Permanent Black Man
Europe & Others Steal over $203 Billion From Africa YearlyAfrica is not poor. Whilst many people in African countries live in poverty, the continent has considerable wealth. A key problem is that the rest of the world, particularly Western countries, are extracting far more than they send back. Meanwhile, they are pushing economic models that fuel poverty and inequality, often in alliance with African elites. Africa is generating large amounts of wealth and, in some ways, is booming. For example, the largest 500 African companies recorded a combined turnover of $698 billion in 2014.
In 2015, countries in Africa exported $232 billion worth of minerals and oil to the rest of the world. The value of mineral reserves in the ground is of course even larger - South Africa’s potential mineral wealth is estimated to be around $2.5 trillion while the untapped mineral reserves of the Democratic Republic of Congo are estimated to be worth an astronomical $24 trillion.
These are very large numbers but various reasons explain why the majority of people in Africa do not benefit from them, and why the present mode of minerals extraction actually leads to impoverishment.
...Money is leaving Africa partly because Africa’s wealth of natural resources is simply owned and exploited by foreign, private corporations. In only a minority of foreign investments do African governments have a shareholding; even if they do this tends to be small, usually around 5-20%. A recent report for War on Want found that 101 companies listed on the London Stock Exchange control an identified $1.05 trillion worth of resources in Africa in just five commodities – oil, gold, diamonds, coal and platinum. These 101 companies have mineral operations in 37 African countries and are mainly British, with 59 incorporated in the UK. However, some 25 of the 101 LSE-listed companies are incorporated in tax havens, principally the British Virgin Islands, Guernsey and Jersey.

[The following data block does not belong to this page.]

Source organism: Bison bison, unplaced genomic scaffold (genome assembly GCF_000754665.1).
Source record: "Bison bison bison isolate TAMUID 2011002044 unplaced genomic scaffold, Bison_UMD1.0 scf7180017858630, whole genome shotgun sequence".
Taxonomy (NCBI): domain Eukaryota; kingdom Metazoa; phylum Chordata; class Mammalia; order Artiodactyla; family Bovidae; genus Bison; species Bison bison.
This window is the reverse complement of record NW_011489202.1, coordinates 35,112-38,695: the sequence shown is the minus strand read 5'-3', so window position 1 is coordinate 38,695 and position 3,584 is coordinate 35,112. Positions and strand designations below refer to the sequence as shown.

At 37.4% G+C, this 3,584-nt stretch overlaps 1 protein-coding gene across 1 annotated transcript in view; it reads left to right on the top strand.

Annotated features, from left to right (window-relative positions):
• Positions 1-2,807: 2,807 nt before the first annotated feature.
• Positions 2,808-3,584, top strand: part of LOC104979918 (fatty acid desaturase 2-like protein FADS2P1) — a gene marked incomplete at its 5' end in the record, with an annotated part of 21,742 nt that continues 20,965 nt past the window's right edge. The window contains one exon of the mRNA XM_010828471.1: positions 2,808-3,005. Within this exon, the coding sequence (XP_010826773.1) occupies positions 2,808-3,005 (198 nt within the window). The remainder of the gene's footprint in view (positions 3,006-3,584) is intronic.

The key task is to dismantle the system extracting wealth from Africa. This requires action by African civil society organizations to press for change in their countries, and action by civil society organizations in the countries that are enabling this wealth extraction to take place, such as the UK.
Global elites have no intrinsic interest in changing a system that benefits them. It is critical for civil society organizations to expose the role of multinational corporations and Northern governments in impoverishing Africa and to step up their work in building coalitions to end tax dodging and other unfair resource transfers out of Africa.